KFD or histiocytic necrotizing lymphadenitis is a rare disorder. Although it is primarily affecting young adults of Asian descent, KFD is being increasingly reported in other areas [1–3]. It is generally a self-limiting benign condition and is characterized by patients presenting with cervical lymphadenopathy, fevers and malaise. The clinical features can also be consistent with malign lymphomatous disorders [4]. The clinician being referred patients with cervical lumps should be aware of this condition as part of their clinical assessment. Histological examination is the only means of definitive diagnosis, so the provision of clear clinical information and adequate biopsy material to the pathologist is critical.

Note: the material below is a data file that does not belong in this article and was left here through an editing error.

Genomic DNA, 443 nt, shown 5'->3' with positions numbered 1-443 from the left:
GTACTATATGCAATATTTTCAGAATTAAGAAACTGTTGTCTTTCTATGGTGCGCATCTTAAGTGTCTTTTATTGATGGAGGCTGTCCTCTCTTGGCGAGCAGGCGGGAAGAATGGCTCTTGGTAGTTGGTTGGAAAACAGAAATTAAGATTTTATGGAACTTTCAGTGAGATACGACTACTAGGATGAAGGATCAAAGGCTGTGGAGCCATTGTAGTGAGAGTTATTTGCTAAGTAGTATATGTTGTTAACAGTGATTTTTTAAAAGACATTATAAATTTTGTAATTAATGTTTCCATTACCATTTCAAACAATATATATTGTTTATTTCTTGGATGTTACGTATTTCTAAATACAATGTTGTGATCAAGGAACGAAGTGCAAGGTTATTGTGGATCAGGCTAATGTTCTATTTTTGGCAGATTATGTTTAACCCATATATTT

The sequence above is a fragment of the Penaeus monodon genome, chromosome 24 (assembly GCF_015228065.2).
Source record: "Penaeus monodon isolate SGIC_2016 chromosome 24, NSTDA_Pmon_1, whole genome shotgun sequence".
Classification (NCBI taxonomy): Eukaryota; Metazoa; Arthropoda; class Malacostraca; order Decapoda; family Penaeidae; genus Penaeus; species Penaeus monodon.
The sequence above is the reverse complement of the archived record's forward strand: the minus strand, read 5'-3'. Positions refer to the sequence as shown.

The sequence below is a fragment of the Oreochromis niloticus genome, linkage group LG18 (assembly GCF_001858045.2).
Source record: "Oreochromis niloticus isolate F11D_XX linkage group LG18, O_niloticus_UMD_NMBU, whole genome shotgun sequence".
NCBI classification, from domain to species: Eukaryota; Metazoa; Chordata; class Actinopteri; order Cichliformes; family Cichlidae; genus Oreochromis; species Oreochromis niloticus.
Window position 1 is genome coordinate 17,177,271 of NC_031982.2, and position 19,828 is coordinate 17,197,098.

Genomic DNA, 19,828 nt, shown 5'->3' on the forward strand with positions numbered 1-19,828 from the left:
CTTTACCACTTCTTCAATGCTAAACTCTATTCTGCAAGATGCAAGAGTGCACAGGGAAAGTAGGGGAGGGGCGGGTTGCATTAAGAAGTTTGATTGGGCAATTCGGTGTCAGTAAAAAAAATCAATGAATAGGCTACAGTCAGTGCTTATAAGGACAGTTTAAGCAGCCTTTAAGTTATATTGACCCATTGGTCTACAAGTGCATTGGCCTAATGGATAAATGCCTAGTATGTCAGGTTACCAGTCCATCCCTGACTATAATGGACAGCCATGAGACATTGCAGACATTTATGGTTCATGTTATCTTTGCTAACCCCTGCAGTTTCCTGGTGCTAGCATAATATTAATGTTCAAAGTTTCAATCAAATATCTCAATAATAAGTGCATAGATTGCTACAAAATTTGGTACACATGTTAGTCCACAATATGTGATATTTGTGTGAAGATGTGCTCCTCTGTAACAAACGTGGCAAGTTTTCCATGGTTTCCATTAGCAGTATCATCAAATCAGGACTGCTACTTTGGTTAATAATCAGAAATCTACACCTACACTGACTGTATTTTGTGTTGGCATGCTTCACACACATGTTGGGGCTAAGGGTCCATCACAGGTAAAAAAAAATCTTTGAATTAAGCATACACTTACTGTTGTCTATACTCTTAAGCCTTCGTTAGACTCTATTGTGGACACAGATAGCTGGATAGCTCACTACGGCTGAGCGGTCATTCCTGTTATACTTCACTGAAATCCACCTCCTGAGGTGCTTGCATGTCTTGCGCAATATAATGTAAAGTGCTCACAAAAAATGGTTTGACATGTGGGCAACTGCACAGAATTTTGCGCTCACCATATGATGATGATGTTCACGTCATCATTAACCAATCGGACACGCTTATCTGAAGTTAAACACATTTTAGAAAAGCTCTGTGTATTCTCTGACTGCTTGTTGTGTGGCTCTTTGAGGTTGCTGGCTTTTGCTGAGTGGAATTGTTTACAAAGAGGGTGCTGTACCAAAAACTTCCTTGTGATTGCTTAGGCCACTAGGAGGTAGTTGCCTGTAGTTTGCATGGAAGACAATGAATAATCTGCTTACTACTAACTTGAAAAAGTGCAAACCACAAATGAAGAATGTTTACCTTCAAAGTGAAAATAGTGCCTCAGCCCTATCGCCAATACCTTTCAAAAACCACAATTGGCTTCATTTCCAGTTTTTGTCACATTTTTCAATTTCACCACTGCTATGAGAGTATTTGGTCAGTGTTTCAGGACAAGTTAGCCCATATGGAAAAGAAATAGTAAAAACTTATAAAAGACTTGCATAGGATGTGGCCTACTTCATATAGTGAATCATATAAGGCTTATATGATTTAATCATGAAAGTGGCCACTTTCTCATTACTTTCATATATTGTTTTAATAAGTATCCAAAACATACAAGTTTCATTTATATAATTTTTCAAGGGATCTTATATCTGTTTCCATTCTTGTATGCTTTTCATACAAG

Experimental Oncology


Fever, urticaria, lymphadenopathy, and protracted arthralgia and myalgia resistant to corticosteroid therapy. 

Sept 2011


Section of Allergy and Immunology, Louisiana State University Health Sciences Center, Shreveport, 71130-3932, USA.